16
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Given an array of \$n\$ positive integers we will say its self-sum order is the number of ways to add elements from it to make \$n\$. We will count ways as distinct up to associativity. So \$1+(2+3)\$ and \$(1+2)+3\$ are not counted as separate ways to make 6, but \$2+4\$ and \$4+2\$ are counted as separate. Two sums are the same if they are the same when written without parentheses.

You may not reuse elements of the array in your sum, but the same number can appear multiple times in the array. So if the array is [1,1,2,3], then \$1+1+2\$ should be counted, but \$2+2\$ should not.

As an example here's one array with all the distinct sums listed out:

[1,1,2,3]
1+3
3+1
1+1+2
1+2+1
2+1+1

It's self sum order is 5.

Task

Given a non-negative integer, \$n\$, as input, output the array of length \$n\$ with the highest self-sum order. Since there will be multiple arrays (often just permutations of the same array) with the highest self-sum order, you may output any one of them.

Your answer will be scored by it's big \$O\$ asymptotic time complexity in terms of \$n\$, with faster algorithms being better.

Example outputs:

You do not need to output the order it is included for your convenience.

0  -> 1    []
1  -> 1    [1]
2  -> 1    [1,1]
3  -> 3    [1,2,3]
4  -> 5    [1,1,2,3]
5  -> 9    [1,1,1,2,3]
6  -> 17   [1,1,2,2,3,4]
7  -> 37   [1,1,1,2,2,3,4]
8  -> 73   [1,1,1,1,2,2,3,4]
9  -> 138  [1,1,1,1,2,2,3,4,5]
10 -> 279  [1,1,1,1,2,2,2,3,4,5]
11 -> 578  [1,1,1,1,2,2,2,3,3,4,5]
12 -> 1228 [1,1,1,1,1,2,2,2,3,3,4,5]
13 -> 2475 [1,1,1,1,1,1,2,2,2,3,3,4,5]
14 -> 4970 [1,1,1,1,1,1,2,2,2,3,3,4,5,6]

These cases were generated by a computer program, there is a chance there is an error. If you believe that there is an error, just let me know.

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4
  • \$\begingroup\$ So we output the list and the number? \$\endgroup\$
    – DialFrost
    Commented Oct 11, 2022 at 23:41
  • \$\begingroup\$ @DialFrost "You do not need to output the order it is included for your convenience." \$\endgroup\$
    – Wheat Wizard
    Commented Oct 12, 2022 at 0:05
  • \$\begingroup\$ So we have to find the theoretical complexity of our answer? \$\endgroup\$
    – Fatalize
    Commented Oct 12, 2022 at 7:53
  • \$\begingroup\$ @Fatalize Let me be explicit that we care about big \$O\$ notation. So you need to at least establish an upper bound. \$\endgroup\$
    – Wheat Wizard
    Commented Oct 12, 2022 at 12:15

1 Answer 1

2
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Python3, seems like it might be o(3^n) or thereabouts

Tracks subsets and then counts the distinct permutations in closed form, merges together subsets with the same length, sum, and lowest run, and uses a bound to cut off unpromising states (it could be tighter).

import collections
import copy
import functools
import random
from fractions import Fraction
from math import factorial

class Subset:
    def __init__(self, n):
        self.high_size = Fraction(1, 1)
        self.high_count = 0
        self.n = n
        self.n_count = 0
        self.sum = 0
    def increment(self):
        self.sum += self.n
        self.n_count += 1
    def restrict(self, x):
        if x >= self.n:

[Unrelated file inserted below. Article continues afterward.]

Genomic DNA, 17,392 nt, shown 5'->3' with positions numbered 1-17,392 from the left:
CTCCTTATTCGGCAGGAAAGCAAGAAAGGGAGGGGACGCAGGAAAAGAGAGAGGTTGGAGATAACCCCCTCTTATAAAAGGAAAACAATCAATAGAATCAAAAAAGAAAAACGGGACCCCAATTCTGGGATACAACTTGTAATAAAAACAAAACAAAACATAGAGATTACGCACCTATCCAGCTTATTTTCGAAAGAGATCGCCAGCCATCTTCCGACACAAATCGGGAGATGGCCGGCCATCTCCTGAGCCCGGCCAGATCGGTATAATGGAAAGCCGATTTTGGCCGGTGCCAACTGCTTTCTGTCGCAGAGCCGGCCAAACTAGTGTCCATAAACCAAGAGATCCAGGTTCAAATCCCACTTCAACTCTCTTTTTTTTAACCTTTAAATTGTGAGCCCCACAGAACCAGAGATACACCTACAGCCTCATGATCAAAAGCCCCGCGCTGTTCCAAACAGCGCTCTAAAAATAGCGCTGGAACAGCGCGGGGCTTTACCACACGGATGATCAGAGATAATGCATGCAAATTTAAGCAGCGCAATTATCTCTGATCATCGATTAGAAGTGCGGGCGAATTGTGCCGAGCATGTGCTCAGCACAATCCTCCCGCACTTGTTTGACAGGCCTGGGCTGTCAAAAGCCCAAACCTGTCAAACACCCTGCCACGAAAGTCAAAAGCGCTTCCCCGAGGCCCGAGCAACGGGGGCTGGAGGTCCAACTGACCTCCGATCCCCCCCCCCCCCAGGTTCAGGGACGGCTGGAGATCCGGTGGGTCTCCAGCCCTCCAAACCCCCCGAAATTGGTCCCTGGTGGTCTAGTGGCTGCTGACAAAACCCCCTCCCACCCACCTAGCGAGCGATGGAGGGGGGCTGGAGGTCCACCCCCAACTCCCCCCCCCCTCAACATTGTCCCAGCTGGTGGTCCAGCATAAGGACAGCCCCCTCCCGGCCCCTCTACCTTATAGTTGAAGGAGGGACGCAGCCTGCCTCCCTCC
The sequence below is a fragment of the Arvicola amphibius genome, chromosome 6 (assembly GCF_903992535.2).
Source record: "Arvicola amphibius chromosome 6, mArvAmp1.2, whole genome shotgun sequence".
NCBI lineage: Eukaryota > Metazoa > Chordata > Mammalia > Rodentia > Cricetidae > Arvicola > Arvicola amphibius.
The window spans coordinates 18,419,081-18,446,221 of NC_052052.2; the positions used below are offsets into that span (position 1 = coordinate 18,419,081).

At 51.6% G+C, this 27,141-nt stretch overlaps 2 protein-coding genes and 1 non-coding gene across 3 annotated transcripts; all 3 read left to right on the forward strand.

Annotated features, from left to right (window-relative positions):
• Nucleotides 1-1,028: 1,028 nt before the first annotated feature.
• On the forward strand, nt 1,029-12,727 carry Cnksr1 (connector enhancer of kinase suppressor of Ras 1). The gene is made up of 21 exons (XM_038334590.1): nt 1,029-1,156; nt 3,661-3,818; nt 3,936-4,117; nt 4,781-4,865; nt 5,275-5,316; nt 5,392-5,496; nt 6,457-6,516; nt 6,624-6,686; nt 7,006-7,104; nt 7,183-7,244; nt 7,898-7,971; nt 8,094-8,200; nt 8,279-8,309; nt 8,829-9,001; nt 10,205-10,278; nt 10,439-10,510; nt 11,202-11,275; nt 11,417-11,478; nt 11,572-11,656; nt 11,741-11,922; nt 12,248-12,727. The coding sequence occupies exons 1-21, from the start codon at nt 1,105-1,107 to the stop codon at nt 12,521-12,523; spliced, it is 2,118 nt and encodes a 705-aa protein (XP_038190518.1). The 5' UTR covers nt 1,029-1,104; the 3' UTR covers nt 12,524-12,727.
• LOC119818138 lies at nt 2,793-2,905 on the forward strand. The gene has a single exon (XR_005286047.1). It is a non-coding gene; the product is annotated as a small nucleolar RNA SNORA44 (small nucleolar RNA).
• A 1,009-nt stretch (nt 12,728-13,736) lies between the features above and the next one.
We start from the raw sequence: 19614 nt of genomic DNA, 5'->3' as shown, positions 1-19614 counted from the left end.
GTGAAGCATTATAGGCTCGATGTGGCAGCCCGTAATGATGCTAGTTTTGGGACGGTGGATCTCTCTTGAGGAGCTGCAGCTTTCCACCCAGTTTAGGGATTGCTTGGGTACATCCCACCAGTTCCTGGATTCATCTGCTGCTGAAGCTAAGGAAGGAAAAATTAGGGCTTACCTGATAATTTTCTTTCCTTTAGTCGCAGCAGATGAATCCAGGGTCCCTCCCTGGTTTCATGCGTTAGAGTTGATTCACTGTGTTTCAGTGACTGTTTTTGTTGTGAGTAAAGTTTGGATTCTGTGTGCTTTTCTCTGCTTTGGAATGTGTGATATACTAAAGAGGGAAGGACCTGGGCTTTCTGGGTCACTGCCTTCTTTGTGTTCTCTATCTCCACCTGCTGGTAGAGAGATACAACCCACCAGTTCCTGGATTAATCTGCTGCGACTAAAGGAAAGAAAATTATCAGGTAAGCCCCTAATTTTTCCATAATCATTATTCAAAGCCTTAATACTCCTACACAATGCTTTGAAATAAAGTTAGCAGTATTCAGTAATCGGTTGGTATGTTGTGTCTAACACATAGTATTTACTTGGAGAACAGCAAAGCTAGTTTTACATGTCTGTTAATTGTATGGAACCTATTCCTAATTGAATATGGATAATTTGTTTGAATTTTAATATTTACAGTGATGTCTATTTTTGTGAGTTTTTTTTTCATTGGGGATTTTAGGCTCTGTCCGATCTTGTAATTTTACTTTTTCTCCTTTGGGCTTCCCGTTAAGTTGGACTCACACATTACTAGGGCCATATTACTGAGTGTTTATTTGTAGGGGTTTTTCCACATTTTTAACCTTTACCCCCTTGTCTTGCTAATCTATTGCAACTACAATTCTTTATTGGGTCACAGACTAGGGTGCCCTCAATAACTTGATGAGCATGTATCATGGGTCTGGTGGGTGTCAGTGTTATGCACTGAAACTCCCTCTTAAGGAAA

return
        self.high_size *= Fraction(1, factorial(self.n_count))
        self.high_count += self.n_count
        self.n = x
        self.n_count = 0
    def count_size(self):
        return factorial(self.n_count + self.high_count) * self.high_size * Fraction(1, factorial(self.n_count))
    def state_tuple(self):
        return (self.high_size, self.high_count, self.n, self.n_count, self.sum)
    def __eq__(self, other):
        return self.state_tuple() == other.state_tuple()
    def __hash__(self):
        return hash(self.state_tuple())

@functools.lru_cache(None)
def sum_partitions(k, n, l):
    if n == 0:
        return 1
    if l == 0:
        return 0
    t = 0
    for i in range(1, k + 1):
        if l * i >= n:
            t += sum_partitions(i, n - i, l - 1)
    return t

@functools.lru_cache(None)
def f(partial_sums, k, n, l):
    global best
    if l == 0:
        s = sum(u.count_size() for u in partial_sums)
        best = max(s, best)
        return s
    bound = sum(factorial(u.n_count + u.high_count + l) * u.high_size * sum_partitions(u.n, n - u.sum, l) * Fraction(1, factorial(u.n_count)) for u in partial_sums)
    if bound <= best:
        return 0
    c = 0
    for i in range(1, k + 1):
        a = [copy.deepcopy(u) for u in partial_sums if u.n >= i and u.sum + i <= n and u.sum + l * i >= n]
        b = [copy.deepcopy(u) for u in partial_sums if u.sum + (l - 1) * (i - 1) >= n]
        for u in a:
            u.restrict(i)
            u.increment()
        for u in b:
            u.restrict(i - 1)
        s = a + b
        q = collections.defaultdict(lambda: 0)
        for u in s:
            w = u.high_size
            u.high_size = 0
            q[u] += w
        s = set()
        for u, w in q.items():
            u.high_size = w
            s.add(u)
        c = max(c, f(frozenset(s), i, n, l - 1))
    return c

for n in range(20):
    best = 0
    print(n, f(frozenset([Subset(n)]), n, n, n))
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3
  • \$\begingroup\$ BTW instead of creating a function to calculate factorials, use the math module function \$\endgroup\$ Commented Oct 14, 2022 at 4:59
  • \$\begingroup\$ @py3_and_c_programmer thanks. \$\endgroup\$ Commented Oct 17, 2022 at 1:19
  • \$\begingroup\$ I am very surprised there isn't a faster dynamic programming solution \$\endgroup\$
    – Simd
    Commented Jan 1, 2023 at 10:17

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